Statistical comparison of the prevalence of infection between stray dogs and military dogs was conducted using a Khi-2 test.

3. Results

For 11 stray dogs, both tests were positive (22.4%). All the military working dogs were negative with both tests. However, results were discrepant for 6 dogs (5 strays and 1 military dog); for 3 dogs, results were negative with WITNESS DIROFILARIA test and doubtful with DiroCHEK; for 3 other dogs (including 1 military dog), results were doubtful with WITNESS DIROFILARIA and negative with DiroCHEK. Samples were positive with both tests, suggesting a good correlation and consistency (100%) between the two tests. Infection rates between stray and military dogs were significantly different (Khi-2 (Yates correction) = 5.46; 𝑃 < . 0 4 ).

4. Discussion

Since microfilaremia and necropsy studies were not performed, it is not possible to correlate the results of the antigen test kits with the adult heartworm infection status, that is, infected versus uninfected dogs. If the missing data were available, it would have been interesting to compare the performance between the WITNESS DIROFILARIA and the DiroCHEK tests. Moreover, such data would have permitted the evaluation of the limits of performance of the tests, and to interpret the results with respect to heartworm burdens, as test kits are less sensitive with low heartworm burdens [5, 79, 13].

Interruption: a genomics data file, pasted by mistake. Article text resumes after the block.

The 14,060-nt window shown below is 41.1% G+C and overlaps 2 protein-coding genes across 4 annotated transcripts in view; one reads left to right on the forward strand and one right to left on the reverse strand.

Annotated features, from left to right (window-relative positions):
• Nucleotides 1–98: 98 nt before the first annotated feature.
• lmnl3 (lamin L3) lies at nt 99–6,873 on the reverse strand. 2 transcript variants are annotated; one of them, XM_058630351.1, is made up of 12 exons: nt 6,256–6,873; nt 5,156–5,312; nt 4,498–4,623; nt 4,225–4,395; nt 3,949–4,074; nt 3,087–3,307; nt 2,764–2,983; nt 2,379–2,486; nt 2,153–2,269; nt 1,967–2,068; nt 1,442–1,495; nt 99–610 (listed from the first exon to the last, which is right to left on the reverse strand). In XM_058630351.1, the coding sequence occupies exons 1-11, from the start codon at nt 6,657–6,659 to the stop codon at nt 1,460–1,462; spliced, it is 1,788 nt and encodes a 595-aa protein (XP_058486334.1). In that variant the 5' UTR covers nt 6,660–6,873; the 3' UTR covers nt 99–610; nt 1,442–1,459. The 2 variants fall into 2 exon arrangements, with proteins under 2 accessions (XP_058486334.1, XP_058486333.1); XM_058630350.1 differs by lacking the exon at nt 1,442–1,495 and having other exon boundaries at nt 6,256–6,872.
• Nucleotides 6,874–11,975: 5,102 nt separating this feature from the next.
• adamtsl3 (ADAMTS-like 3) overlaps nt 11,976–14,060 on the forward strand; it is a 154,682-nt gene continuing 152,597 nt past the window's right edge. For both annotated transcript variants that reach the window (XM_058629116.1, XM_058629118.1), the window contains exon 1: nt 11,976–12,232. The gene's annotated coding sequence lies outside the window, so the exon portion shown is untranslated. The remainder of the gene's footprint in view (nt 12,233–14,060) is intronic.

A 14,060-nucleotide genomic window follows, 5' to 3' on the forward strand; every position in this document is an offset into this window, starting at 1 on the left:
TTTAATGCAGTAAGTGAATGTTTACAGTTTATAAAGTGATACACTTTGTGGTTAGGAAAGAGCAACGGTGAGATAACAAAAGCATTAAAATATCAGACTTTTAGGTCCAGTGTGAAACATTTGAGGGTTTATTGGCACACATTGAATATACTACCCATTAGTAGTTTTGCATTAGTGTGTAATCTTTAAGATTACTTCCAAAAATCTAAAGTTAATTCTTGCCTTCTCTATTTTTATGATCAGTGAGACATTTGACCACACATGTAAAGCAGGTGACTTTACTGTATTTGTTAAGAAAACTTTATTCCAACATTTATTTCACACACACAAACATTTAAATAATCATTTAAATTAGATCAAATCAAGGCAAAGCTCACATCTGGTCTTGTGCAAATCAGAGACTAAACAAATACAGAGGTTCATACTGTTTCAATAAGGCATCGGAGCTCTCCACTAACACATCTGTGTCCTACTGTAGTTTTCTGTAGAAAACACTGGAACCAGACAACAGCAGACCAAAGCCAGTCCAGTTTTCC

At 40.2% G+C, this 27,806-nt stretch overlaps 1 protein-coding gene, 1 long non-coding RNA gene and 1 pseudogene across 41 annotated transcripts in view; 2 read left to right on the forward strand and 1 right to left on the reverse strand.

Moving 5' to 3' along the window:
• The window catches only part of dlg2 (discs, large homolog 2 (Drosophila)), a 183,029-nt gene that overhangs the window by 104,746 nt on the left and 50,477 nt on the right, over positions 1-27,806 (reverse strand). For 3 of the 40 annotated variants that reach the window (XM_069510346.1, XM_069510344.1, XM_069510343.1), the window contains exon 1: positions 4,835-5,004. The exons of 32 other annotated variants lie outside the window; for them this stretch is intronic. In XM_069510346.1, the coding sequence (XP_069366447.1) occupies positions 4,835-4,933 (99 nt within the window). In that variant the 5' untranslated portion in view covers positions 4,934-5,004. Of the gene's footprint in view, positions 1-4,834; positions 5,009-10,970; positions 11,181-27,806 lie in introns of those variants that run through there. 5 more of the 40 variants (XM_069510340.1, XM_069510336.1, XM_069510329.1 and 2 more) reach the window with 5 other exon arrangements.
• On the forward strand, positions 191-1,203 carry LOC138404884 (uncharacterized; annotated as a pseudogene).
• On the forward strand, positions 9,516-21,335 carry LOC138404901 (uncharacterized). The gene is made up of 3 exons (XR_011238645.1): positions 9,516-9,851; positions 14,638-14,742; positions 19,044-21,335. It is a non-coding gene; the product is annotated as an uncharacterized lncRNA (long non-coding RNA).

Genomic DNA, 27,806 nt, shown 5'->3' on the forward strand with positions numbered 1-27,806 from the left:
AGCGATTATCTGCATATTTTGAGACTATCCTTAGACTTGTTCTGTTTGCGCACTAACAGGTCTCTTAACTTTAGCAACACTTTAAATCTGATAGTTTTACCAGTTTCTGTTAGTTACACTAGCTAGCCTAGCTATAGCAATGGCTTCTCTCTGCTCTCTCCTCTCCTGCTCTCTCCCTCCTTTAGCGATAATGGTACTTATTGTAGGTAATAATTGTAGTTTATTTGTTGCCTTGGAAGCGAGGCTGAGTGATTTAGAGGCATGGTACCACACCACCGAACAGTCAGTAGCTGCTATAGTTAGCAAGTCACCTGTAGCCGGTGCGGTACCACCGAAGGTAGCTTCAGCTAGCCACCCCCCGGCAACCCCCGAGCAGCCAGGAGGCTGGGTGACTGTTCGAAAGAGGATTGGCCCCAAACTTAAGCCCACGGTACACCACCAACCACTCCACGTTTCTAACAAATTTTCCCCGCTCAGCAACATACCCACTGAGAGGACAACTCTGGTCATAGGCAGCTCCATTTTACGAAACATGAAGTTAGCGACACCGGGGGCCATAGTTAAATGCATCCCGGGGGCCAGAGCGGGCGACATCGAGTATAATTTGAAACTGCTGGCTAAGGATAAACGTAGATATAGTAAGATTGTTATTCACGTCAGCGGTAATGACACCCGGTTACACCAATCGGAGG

All positive samples were positive with both tests, suggesting good correlation and consistency (100%) between them.